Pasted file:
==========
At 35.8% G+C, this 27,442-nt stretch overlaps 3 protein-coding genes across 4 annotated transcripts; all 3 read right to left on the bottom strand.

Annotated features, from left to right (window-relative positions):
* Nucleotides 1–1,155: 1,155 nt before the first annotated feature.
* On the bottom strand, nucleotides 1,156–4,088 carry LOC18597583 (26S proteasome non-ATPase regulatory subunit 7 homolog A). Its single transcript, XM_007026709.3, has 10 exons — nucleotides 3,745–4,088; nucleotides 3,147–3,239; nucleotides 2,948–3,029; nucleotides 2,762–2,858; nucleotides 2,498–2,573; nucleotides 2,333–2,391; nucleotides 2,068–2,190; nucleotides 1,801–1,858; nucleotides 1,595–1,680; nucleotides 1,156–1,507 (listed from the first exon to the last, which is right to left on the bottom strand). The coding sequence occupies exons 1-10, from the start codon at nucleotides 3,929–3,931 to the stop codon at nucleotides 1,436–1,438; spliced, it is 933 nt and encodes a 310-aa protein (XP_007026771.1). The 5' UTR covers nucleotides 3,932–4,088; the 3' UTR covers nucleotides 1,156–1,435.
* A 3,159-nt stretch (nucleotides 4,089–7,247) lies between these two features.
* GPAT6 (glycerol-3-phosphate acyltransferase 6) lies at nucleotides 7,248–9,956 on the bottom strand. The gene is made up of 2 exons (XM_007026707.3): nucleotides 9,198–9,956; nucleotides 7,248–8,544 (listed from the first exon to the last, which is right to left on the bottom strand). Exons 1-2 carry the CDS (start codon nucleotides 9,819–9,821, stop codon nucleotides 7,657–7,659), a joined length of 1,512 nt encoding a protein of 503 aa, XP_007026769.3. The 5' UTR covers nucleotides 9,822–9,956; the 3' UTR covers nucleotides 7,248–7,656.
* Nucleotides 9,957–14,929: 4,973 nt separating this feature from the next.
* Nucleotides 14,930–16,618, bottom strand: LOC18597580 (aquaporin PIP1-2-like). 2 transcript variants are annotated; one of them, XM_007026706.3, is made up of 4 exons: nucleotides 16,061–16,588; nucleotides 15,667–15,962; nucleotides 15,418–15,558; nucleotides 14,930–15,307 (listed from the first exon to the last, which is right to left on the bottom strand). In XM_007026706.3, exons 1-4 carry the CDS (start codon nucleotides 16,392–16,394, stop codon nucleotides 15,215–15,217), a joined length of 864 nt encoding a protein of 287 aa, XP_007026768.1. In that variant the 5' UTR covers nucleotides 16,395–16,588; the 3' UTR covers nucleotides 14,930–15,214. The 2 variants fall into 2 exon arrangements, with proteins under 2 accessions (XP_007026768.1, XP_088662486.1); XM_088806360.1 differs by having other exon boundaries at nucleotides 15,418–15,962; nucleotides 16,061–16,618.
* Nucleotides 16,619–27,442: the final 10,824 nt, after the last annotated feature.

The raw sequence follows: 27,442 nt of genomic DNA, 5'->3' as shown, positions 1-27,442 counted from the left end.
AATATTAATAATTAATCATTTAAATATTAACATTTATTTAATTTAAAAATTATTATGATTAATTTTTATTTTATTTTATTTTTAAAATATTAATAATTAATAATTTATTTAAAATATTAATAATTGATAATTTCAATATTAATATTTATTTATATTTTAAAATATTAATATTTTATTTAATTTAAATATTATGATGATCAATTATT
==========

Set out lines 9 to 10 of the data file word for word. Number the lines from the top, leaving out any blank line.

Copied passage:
* Nucleotides 16,619–27,442: the final 10,824 nt, after the last annotated feature.

The raw sequence follows: 27,442 nt of genomic DNA, 5'->3' as shown, positions 1-27,442 counted from the left end.